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Over 50% of the 60+ are “very interested” in a self-driving and self-flying car. Even though this technology is just a pipe dream today, it’s fitting that Boomers, the generation that has always prized independence, would prefer fully autonomous flying taxis as they enter old age.
In 2016, just 24% of 18- to 34-year-olds were in the labor force, living away from parents, living with a child, and had ever been married—down from 45% in 1975. Thanks in large part to a weak economy, Millennials are taking their time reaching all the adulthood milestones compared to previous generations.
Verizon suffered a net loss of 289,000 cell phone subscribers over the first four months of 2017, its first ever net loss within that segment. Stronger competition from discount carriers has hit Verizon hard; the company would have lost more if not for its reintroduction of unlimited data plans.
An Xer mom worries that she’s hurting her kids by not having family dinners every weeknight—and reassures other parents who are in the same boat that it’s okay. This mom’s concerns reflect Xers’ desire to maximize “family time” with their young Homelanders and Millennials.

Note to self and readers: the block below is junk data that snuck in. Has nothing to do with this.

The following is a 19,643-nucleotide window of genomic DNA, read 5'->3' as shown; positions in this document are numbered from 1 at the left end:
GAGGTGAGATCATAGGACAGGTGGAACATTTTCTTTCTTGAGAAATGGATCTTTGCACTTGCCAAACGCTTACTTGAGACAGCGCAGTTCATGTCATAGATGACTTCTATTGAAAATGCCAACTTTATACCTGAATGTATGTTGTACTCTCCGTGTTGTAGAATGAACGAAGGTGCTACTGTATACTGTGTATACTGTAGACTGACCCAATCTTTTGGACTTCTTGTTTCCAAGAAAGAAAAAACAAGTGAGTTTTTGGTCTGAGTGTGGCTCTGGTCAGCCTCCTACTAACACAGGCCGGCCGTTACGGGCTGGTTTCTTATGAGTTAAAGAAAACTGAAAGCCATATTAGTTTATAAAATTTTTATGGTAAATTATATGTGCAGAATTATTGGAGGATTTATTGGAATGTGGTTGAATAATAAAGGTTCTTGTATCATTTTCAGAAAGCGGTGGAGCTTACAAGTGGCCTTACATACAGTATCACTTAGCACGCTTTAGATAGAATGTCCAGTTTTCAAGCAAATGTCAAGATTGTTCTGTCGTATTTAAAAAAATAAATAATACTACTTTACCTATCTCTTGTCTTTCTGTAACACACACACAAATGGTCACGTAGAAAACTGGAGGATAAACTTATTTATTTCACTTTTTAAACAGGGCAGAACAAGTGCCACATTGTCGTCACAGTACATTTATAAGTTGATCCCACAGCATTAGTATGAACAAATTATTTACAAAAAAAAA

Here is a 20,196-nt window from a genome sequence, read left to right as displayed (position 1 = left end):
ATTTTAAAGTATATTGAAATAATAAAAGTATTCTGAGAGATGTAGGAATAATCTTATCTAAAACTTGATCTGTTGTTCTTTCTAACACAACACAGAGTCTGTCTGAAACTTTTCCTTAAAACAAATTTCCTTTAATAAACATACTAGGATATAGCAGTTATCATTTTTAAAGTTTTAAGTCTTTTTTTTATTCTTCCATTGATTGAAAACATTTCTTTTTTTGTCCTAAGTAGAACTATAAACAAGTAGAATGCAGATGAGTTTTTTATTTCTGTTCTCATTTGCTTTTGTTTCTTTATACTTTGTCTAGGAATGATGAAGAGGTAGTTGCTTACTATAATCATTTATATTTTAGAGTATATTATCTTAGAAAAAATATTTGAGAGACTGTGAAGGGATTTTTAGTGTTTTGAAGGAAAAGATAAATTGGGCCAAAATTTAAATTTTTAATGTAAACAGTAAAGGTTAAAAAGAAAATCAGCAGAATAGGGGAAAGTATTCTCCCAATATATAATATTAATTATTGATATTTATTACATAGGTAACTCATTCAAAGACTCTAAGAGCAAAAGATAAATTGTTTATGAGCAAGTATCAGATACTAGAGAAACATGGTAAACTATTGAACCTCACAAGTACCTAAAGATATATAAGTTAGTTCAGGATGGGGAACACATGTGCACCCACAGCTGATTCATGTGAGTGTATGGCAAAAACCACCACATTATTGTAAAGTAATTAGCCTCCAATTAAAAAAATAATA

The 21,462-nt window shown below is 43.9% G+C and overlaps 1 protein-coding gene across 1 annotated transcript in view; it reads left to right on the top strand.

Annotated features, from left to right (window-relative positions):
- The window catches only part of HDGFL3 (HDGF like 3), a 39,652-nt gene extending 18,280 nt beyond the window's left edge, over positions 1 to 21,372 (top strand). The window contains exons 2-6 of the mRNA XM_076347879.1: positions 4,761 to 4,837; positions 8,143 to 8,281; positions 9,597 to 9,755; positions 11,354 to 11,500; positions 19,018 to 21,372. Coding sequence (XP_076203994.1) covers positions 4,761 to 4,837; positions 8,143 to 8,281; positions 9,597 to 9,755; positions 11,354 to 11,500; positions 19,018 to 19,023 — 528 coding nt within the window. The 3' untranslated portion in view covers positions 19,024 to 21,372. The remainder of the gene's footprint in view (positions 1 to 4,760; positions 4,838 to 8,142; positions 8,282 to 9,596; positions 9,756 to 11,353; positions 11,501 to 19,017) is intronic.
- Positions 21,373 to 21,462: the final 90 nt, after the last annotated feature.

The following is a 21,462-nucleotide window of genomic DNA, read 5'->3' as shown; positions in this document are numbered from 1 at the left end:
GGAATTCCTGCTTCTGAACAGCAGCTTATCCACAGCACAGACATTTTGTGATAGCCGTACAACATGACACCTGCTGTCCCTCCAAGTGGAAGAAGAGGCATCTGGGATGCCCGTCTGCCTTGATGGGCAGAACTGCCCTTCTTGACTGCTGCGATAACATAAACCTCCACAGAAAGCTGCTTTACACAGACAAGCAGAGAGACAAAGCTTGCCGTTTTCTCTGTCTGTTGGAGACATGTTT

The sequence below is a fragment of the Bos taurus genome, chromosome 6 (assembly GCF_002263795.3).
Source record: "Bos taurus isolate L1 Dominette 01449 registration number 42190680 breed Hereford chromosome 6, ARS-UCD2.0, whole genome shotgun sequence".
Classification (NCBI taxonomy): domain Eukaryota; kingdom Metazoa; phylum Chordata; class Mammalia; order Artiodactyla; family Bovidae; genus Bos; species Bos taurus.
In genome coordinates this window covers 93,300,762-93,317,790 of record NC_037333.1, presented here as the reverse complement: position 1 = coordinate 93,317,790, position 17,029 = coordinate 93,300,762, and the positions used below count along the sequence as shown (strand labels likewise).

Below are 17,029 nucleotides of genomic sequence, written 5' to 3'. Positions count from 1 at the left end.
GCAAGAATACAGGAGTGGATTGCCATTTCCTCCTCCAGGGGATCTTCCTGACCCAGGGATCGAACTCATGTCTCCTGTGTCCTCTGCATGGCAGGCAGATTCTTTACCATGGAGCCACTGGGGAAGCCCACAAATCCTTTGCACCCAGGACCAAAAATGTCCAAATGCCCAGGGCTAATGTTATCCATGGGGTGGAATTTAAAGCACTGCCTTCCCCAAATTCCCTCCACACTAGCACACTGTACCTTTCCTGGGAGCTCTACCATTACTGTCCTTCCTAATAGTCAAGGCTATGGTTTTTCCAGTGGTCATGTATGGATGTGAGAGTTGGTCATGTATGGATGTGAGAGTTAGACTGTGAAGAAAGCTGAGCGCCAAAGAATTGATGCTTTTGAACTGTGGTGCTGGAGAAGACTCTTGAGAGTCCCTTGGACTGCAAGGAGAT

On Tuesday, Uber outlined plans to have a network of flying taxis in Dubai and in the Dallas area by 2020. Even if Uber could develop a flying car in three years, the logistical and regulatory hurdles that continue to plague drones would certainly keep flying vehicles grounded for quite some time.
Fully 85% of Millennials had been with their current employer for at least 13 months as of January 2016—higher than the share of Xers at the same age in 2000 (82%). These data reaffirm that “job-hopping” is merely a function of life stage, and that if anything, Millennials are more committed to their jobs than earlier generations.
Xer Patrick Lawlor praises his generation as the perfect mediator to bridge the gap between Boomers and Millennials. But he’s quick to note that this task isn’t as hard as it looks since “generations are often a lot more alike than we think.”